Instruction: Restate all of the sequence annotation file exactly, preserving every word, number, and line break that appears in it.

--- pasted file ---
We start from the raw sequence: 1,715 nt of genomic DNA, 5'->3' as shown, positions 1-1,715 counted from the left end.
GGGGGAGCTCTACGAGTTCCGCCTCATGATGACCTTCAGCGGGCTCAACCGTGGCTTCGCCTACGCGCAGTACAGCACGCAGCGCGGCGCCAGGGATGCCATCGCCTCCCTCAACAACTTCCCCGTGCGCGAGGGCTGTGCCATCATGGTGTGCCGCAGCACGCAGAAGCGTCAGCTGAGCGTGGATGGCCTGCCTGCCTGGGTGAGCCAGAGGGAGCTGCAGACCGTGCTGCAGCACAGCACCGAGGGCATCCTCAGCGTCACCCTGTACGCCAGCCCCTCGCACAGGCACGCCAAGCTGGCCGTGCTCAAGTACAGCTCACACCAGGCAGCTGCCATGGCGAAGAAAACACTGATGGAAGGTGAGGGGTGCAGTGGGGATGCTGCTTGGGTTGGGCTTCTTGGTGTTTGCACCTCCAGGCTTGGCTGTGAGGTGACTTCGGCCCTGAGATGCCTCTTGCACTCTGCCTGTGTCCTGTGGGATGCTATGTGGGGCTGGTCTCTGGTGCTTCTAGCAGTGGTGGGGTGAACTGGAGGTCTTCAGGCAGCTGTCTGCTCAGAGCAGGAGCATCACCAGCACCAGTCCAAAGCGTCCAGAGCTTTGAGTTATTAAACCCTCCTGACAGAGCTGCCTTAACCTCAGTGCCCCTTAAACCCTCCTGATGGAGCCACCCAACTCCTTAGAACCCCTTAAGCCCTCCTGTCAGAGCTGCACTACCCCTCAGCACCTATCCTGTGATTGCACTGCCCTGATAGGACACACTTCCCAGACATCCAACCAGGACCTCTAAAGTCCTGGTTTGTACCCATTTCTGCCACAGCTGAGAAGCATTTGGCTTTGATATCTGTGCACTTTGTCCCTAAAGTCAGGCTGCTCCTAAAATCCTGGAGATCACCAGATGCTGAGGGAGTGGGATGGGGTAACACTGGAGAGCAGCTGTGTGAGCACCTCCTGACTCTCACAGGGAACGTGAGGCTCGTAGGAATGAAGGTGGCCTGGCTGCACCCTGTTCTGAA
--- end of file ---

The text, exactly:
We start from the raw sequence: 1,715 nt of genomic DNA, 5'->3' as shown, positions 1-1,715 counted from the left end.
GGGGGAGCTCTACGAGTTCCGCCTCATGATGACCTTCAGCGGGCTCAACCGTGGCTTCGCCTACGCGCAGTACAGCACGCAGCGCGGCGCCAGGGATGCCATCGCCTCCCTCAACAACTTCCCCGTGCGCGAGGGCTGTGCCATCATGGTGTGCCGCAGCACGCAGAAGCGTCAGCTGAGCGTGGATGGCCTGCCTGCCTGGGTGAGCCAGAGGGAGCTGCAGACCGTGCTGCAGCACAGCACCGAGGGCATCCTCAGCGTCACCCTGTACGCCAGCCCCTCGCACAGGCACGCCAAGCTGGCCGTGCTCAAGTACAGCTCACACCAGGCAGCTGCCATGGCGAAGAAAACACTGATGGAAGGTGAGGGGTGCAGTGGGGATGCTGCTTGGGTTGGGCTTCTTGGTGTTTGCACCTCCAGGCTTGGCTGTGAGGTGACTTCGGCCCTGAGATGCCTCTTGCACTCTGCCTGTGTCCTGTGGGATGCTATGTGGGGCTGGTCTCTGGTGCTTCTAGCAGTGGTGGGGTGAACTGGAGGTCTTCAGGCAGCTGTCTGCTCAGAGCAGGAGCATCACCAGCACCAGTCCAAAGCGTCCAGAGCTTTGAGTTATTAAACCCTCCTGACAGAGCTGCCTTAACCTCAGTGCCCCTTAAACCCTCCTGATGGAGCCACCCAACTCCTTAGAACCCCTTAAGCCCTCCTGTCAGAGCTGCACTACCCCTCAGCACCTATCCTGTGATTGCACTGCCCTGATAGGACACACTTCCCAGACATCCAACCAGGACCTCTAAAGTCCTGGTTTGTACCCATTTCTGCCACAGCTGAGAAGCATTTGGCTTTGATATCTGTGCACTTTGTCCCTAAAGTCAGGCTGCTCCTAAAATCCTGGAGATCACCAGATGCTGAGGGAGTGGGATGGGGTAACACTGGAGAGCAGCTGTGTGAGCACCTCCTGACTCTCACAGGGAACGTGAGGCTCGTAGGAATGAAGGTGGCCTGGCTGCACCCTGTTCTGAA